Our dialogue continues with the voices of those in a position to make a difference. Public policy makers across America have spoken – loudly and clearly – through their passage of thousands of laws that define and protect victims’ rights. However, such discussions become empty rhetoric without efforts to take victims’ rights beyond paper to practice. Justice officials have a significant role here, and have helped propel us from the days where victims and survivors were viewed merely as evidence in criminal cases, to today where they are beginning to be seen as having an integral role in our collective efforts to pursue justice. This role is one in which we value victims’ suffering, struggles and loss, and value them as our family members and friends, neighbors and coworkers who have been harmed by crime.

The voices of our communities are also vital to this national conversation. The “domino effect” of crime has an often devastating impact on our families, neighborhoods, schools and our Nation’s economy. It is only when we recognize this impact that we can truly see our potential roles in victim assistance. Each of us can contribute with a kind word, an offer to listen and help with compassion and concern that assist victims not only in the immediate aftermath of crime, but far into the future to support their efforts to heal. Each of us can help a victim in need, if we only try.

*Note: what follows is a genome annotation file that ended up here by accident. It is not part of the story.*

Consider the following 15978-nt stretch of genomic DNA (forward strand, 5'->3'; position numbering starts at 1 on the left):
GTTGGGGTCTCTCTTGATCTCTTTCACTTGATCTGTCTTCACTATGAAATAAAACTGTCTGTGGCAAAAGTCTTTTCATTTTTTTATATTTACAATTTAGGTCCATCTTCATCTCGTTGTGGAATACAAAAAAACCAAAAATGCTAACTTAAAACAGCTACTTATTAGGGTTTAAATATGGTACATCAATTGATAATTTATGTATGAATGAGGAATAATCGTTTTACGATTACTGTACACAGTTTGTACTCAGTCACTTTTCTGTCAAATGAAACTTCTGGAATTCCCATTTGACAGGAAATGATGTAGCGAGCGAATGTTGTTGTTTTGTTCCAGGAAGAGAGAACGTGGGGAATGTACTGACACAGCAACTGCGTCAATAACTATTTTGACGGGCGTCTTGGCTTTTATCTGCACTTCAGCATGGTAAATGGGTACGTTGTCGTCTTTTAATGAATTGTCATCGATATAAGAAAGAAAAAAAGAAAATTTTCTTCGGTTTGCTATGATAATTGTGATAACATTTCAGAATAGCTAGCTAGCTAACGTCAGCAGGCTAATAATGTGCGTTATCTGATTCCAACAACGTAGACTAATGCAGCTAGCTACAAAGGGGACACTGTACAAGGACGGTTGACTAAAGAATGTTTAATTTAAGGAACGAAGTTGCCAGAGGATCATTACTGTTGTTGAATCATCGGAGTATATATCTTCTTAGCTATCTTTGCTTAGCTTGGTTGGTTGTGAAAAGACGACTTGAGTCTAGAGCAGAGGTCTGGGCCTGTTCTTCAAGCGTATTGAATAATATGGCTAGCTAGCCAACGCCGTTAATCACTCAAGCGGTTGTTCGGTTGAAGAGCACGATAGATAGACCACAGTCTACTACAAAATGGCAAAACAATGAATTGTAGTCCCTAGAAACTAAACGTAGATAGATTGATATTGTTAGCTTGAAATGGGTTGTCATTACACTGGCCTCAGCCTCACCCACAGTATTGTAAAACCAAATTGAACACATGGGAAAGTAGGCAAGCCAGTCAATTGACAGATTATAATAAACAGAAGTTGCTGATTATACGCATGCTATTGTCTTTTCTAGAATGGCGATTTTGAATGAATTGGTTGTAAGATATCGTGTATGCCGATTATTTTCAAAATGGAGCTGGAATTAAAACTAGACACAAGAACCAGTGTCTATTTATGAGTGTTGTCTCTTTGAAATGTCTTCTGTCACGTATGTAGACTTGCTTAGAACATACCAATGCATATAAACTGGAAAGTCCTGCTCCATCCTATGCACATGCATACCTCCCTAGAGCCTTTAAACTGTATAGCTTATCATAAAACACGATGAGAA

While the solo voice of one victim in need has been a significant instrument for change, it is not enough. What is needed is the echo of our collective voices that stand up for our shared values of safety in our homes, peace in our communities, and justice in our nation that includes and involves crime victims. This will require the commitment of people like all of you here today, who share the common value of victim justice. This also requires a commitment to care and be there for victims and survivors of crime.

This week, we have much to celebrate. Two decades ago, the Office for Victims of Crime was established to provide leadership and a vision for our field. Since 1984, the Crime Victims Fund has collected $5.5 billion dollars from fines and fees assessed against Federal criminal offenders to support comprehensive and compassionate victim services. There are over 10,000 community- and system-based organizations that help victims in the aftermath of crime. And over 32,000 laws have been passed at the Federal and state levels that define and protect victims’ rights.